Stage to screen adaptations of musicals are a tricky business. For every Chicago or Cabaret that makes a smooth transition from Broadway to your local multiplex there are the Evitas and Phantom of the Operas that manage to hit only sour notes. Happily, the new version of Rent—a Pulitzer Prize winning Broadway hit long considered to be almost unfilmable—hits most of the right notes.
The story of a group of artists in Manhattan’s Alphabet City, struggling with homelessness, drug addiction and AIDS as the 1980s turn into the 1990s has always been thin dramatically—the story isn’t that compelling and full of unbelievable contrivances—but that doesn’t seem to matter to audiences who have connected with the characters. Each of the characters goes on a journey and learns something about the true meaning of camaraderie and love. Story-wise the compelling aspect of Rent is that even though it is about death and dying, it remains a joyous commemoration of life and love.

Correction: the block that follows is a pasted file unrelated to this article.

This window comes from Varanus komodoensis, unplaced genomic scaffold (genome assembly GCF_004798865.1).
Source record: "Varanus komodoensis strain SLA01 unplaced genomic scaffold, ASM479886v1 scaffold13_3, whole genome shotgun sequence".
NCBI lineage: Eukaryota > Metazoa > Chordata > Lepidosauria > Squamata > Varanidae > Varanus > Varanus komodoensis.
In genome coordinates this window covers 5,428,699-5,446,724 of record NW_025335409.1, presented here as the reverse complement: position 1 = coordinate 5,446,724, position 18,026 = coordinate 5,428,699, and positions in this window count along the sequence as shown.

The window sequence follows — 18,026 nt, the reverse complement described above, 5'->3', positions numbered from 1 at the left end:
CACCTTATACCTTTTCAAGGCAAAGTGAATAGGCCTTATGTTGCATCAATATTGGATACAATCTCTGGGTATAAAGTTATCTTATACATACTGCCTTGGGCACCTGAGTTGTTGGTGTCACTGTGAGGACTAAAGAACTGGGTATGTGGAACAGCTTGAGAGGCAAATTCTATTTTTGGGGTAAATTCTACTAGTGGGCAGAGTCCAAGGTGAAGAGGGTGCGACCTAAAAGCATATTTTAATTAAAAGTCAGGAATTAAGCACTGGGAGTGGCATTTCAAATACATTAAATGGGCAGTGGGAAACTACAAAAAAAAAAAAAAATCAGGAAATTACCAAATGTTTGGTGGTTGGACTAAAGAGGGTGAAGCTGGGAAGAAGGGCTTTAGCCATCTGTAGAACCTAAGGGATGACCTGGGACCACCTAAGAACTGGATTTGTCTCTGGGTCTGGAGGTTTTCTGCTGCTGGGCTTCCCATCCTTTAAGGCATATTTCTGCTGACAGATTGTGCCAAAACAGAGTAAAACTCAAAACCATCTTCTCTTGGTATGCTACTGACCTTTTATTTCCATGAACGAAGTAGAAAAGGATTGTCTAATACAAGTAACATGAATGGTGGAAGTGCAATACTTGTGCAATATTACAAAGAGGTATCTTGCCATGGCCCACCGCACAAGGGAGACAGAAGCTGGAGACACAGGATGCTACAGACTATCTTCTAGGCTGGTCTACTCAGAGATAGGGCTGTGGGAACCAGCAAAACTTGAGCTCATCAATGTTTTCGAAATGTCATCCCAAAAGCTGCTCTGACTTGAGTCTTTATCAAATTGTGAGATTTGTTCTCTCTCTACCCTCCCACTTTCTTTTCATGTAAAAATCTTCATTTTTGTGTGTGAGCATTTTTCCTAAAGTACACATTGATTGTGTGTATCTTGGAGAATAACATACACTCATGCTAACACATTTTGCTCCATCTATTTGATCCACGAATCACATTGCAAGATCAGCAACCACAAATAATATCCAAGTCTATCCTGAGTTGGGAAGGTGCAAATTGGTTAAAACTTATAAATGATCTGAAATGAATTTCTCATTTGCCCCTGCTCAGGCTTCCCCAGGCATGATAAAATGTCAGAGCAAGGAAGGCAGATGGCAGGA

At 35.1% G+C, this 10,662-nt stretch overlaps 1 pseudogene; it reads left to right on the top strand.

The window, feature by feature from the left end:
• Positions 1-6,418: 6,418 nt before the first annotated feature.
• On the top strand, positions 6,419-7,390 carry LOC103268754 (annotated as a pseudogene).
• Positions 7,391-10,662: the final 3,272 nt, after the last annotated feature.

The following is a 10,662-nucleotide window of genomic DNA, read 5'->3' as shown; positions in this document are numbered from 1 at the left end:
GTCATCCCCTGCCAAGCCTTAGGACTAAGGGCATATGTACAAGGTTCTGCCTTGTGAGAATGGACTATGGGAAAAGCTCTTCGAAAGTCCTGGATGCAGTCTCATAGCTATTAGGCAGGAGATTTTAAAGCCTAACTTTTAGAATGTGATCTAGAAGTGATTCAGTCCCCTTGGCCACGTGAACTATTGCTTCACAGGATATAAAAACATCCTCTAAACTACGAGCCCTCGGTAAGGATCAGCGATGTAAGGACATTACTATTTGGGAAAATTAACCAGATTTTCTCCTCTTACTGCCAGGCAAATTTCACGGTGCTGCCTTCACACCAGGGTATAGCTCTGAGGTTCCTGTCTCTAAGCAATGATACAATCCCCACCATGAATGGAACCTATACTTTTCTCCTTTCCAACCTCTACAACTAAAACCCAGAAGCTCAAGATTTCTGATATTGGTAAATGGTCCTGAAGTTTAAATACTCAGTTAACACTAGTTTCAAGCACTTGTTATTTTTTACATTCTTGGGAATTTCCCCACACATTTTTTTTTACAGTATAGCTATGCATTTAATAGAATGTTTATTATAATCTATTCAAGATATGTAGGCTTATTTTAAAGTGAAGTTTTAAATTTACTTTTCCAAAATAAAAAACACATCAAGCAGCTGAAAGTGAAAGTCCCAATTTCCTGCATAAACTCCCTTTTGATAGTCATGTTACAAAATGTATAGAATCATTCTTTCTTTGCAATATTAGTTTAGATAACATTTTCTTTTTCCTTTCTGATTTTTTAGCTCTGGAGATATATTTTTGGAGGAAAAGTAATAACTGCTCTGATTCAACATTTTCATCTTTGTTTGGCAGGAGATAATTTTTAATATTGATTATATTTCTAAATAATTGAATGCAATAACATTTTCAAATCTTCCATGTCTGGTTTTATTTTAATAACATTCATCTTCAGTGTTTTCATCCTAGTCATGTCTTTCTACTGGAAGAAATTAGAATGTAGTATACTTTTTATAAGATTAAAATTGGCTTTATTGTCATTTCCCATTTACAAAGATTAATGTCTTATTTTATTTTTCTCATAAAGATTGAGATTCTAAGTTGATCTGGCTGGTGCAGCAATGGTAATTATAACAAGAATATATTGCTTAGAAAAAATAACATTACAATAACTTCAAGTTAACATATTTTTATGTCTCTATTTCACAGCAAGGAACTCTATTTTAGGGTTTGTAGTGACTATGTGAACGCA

Most of the Broadway cast returns, including Jesse L. Martin, better known as Lt. Green on television’s Law and Order. His stand-out performance as Tom Collins made me wish that his cop show would consider an all dancing-all singing episode.
Former Harry Potter director Christopher Columbus presents Rent as a hybrid of rock video and traditional Hollywood musical, but I can’t help but wonder what true-blue New York filmmakers like Spike Lee or Martin Scorsese—both of whom were attached to direct in various points of development—would have done with this material.